What dyes are mixed to get Dark Shell Gray? (835)
I'm sorry but that's really impossible to answer for a couple of reasons. First, color names are generally not defined precisely so "dark shell gray" could be a wide range of colors. Second, the dyes used would depend on the type of materials being used to make the color and even within a single material type it is possible to make the same color with many different combinations of colorants. (Back to top)


Are grey shades actually constant, because they are nearly achromatic, or is there something about eye biomechanics that create a visual perception not in agreement with spectral readings? (825)
Grays, like any colors can be very color inconstant. It really depends on the combination of reflectance characteristics, light sources, and observers. The most likely samples to be nearly constant would be grays with flat reflectance curves (known as nonselective materials). However, even those are likely to not be perfectly color constant. (Back to top)


Is it possible to determine the ink densities (or transmissivities) in a small area (~20 mm^2) of a four color image (CMYK) from its reflectance spectrum? The relative areas of coverage and overprint of the inks are not known. Illuminant and substrate spectra are available. (813)
Yes it is possible. However, in addition to the information you mentioned, you would also need to know the characteristics of the inks and their interaction with the substrate. Essentially, you need to have a model of the printing system and you could use that to determine the CMYK coverages needed to produce any given color. It is not a simple matter, but it is possible. (Back to top)


Can you define what is Multiflux math model used in color mathing? (789)
Here are a couple of suggested references from our faculty:

  • H. G. Völz, Industrial Color Testing: Fundamentals and Techniques, 2nd ed, Wiley-VCH, New York, 2001.
  • Articles by Willard Richards
(Back to top)


How can I have someone create a paint for me using a theoretical spectral reflectance curve? (783)
There are computer color matching systems that are capable of determining the best spectral match possible for a given paint medium and colorants. In any given paint system, there are limitations, but many spectra can be matched. The best advice is to find a manufacturer of the type of paint in which you are interested and send them the spectrum. They should be able to compute the best match they could make for you.

Hardware and paint stores have color matching systems that can be used to measure a sample and formulate a match. However, it is likely that such systems are aiming for color matches, which are not always spectral matches. That would be an easy way to get something close if you have a sample of what you are interested in producing. (Back to top)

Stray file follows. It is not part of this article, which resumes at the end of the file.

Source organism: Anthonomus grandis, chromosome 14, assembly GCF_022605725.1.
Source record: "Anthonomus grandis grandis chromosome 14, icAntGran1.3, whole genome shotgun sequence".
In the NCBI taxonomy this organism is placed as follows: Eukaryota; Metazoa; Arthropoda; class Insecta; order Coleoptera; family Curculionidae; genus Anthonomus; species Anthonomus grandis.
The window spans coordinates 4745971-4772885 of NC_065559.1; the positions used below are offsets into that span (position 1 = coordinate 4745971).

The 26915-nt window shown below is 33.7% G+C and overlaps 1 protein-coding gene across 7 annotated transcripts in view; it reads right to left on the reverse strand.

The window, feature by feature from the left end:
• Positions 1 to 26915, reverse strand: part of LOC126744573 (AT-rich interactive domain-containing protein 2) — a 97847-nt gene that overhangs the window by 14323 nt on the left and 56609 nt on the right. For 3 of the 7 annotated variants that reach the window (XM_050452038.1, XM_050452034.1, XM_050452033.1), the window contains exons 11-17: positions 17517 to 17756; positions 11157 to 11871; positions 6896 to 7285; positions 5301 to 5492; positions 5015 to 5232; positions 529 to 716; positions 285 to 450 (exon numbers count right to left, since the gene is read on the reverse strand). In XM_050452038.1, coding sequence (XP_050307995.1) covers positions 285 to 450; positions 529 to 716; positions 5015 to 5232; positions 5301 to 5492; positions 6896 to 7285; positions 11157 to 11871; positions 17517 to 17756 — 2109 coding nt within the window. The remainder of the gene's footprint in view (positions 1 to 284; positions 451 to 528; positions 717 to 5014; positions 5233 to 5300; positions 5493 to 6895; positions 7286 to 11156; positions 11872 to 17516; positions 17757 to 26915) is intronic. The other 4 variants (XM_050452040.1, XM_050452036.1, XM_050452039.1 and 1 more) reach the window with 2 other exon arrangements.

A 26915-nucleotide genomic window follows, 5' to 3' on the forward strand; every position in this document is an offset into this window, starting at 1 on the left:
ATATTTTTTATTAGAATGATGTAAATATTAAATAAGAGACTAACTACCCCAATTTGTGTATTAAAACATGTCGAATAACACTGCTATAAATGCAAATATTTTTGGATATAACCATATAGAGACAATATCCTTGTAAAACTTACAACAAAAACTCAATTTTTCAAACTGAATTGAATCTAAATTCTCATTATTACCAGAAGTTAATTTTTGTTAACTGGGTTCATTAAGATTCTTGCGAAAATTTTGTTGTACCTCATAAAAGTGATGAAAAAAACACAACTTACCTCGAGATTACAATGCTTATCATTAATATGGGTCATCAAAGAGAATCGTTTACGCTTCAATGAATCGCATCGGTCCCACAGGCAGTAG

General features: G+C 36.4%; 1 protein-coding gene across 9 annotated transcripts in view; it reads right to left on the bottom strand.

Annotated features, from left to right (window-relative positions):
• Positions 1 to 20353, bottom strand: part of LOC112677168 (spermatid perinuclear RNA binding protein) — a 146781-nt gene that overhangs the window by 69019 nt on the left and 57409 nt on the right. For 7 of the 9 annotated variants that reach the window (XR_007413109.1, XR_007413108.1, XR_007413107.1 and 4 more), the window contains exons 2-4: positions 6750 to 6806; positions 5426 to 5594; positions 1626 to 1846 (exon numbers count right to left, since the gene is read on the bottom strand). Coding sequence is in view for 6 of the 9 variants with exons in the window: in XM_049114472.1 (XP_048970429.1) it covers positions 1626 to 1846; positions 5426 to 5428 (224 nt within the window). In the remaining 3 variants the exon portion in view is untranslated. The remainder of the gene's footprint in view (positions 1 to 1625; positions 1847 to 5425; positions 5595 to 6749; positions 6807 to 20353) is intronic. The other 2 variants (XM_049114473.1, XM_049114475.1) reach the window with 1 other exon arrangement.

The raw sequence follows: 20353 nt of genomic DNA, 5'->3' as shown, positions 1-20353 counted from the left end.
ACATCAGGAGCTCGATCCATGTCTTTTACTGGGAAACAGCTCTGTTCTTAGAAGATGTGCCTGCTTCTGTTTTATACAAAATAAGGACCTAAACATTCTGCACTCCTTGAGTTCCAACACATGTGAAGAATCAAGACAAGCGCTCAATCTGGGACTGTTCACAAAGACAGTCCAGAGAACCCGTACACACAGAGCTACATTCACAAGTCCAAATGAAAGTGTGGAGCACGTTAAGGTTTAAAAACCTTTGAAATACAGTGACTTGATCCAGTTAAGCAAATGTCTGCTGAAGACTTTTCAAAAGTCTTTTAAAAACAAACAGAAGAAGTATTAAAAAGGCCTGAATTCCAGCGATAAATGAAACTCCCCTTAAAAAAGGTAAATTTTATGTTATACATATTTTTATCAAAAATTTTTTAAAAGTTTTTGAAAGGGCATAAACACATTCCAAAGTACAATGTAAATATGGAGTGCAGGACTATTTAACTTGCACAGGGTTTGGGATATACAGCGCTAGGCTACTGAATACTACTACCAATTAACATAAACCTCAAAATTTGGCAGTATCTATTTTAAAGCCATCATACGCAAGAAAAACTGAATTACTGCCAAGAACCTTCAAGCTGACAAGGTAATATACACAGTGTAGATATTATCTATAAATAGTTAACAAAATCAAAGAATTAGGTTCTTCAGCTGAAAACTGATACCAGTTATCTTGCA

Why is blue ink most commonly used for writing? (764)
As with many historical questions, there are probably many factors involved. This website gives some history on ink and suggests that blue ink was the first color developed after black. That probably goes a long way toward explaining its popularity. Also, the utility of ink is in its legibility (in most applications) and legibility comes from contrast. After black, blue would provide the most visual contrast on white (and light) papers and thus be the easiest of the non-black colors to read. Beyond that, blue has also traditionally been one of the most popular "favorite" colors. It is likely that all these factors, and more, combined to make blue ink popular for writing. (Back to top)


What is the Kubelka Munk Theory? What its use in textile dyeing process? Would you please provide me any literature on the Kubelka Munk theory? (745)
Kubelka-Munk theory represents a series of mathematical models that can be used to predict the spectral reflectance properties of materials from measured absorption and scattering characteristics of the medium and colorants. Predicting color matches in the textile industry is one application of the theory. Much has been published on Kubelka-Munk theory and computer colorant formulation (or color formulation). A good starting point is an introductory textbook on colorimetry such as Berns' "Principles of Color Technology, 3rd Ed.". (Back to top)